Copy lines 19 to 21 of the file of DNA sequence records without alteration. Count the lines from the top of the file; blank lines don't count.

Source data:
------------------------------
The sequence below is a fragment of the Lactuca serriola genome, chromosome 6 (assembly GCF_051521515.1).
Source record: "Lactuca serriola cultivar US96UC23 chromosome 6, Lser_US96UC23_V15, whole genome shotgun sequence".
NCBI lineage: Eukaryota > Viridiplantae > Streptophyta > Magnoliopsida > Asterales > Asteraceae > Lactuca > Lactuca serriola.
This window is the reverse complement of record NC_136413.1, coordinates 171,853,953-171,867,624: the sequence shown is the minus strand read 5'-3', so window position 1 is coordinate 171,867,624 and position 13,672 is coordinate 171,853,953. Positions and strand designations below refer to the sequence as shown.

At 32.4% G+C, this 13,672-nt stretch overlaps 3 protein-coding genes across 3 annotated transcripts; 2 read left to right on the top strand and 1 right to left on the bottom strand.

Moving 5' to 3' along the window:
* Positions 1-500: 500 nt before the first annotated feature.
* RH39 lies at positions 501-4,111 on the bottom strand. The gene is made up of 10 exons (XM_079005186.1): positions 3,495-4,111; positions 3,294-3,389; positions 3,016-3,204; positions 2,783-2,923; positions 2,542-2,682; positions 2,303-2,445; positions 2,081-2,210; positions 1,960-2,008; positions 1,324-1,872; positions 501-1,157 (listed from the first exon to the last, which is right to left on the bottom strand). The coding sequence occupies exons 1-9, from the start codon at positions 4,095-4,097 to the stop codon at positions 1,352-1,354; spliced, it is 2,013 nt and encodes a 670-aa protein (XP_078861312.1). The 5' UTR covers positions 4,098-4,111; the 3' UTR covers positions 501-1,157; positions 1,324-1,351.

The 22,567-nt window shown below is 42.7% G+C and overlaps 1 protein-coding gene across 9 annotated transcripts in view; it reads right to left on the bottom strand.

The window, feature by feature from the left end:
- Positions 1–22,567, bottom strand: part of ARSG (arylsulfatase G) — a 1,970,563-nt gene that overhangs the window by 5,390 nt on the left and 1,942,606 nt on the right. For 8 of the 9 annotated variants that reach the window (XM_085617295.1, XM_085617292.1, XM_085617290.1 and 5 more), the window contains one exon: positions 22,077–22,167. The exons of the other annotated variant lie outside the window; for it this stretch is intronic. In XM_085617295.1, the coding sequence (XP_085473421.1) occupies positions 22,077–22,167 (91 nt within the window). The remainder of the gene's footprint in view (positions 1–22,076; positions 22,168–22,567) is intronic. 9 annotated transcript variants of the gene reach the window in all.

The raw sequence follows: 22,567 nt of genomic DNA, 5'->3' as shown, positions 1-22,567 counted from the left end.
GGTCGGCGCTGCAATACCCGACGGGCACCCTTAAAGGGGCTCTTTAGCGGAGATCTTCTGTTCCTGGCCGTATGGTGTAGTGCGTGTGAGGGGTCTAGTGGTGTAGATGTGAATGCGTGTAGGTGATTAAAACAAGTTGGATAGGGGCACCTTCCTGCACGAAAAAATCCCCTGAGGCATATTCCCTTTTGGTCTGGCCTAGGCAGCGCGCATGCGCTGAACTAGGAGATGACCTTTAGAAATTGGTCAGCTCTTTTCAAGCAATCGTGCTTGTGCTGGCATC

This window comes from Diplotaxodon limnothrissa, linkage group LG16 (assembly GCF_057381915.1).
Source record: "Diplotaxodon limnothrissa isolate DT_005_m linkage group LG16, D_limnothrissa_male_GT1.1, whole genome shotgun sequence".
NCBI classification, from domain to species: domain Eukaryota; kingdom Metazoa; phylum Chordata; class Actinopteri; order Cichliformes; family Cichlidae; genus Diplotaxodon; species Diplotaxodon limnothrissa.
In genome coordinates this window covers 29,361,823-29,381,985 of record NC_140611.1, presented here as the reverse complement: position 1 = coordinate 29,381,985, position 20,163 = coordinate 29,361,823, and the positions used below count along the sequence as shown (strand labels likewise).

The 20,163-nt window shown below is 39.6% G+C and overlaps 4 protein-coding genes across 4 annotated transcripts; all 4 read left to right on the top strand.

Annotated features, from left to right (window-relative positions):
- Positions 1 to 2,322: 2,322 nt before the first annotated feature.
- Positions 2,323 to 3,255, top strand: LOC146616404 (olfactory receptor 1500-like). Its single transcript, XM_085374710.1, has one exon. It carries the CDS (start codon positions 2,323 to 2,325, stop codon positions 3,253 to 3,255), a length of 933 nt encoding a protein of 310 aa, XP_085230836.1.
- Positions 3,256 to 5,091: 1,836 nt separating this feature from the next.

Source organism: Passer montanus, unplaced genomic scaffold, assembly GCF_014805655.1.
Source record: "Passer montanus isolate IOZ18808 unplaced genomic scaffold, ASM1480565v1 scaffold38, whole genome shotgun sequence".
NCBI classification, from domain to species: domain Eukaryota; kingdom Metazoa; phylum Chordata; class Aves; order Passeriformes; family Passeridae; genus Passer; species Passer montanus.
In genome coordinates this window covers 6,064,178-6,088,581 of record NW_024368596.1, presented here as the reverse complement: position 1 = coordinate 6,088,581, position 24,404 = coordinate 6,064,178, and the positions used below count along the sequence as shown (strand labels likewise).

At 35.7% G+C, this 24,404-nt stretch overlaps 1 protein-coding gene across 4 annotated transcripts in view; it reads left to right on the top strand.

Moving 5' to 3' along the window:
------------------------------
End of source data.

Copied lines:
Annotated features, from left to right (window-relative positions):
- Positions 1 to 2,322: 2,322 nt before the first annotated feature.
- Positions 2,323 to 3,255, top strand: LOC146616404 (olfactory receptor 1500-like). Its single transcript, XM_085374710.1, has one exon. It carries the CDS (start codon positions 2,323 to 2,325, stop codon positions 3,253 to 3,255), a length of 933 nt encoding a protein of 310 aa, XP_085230836.1.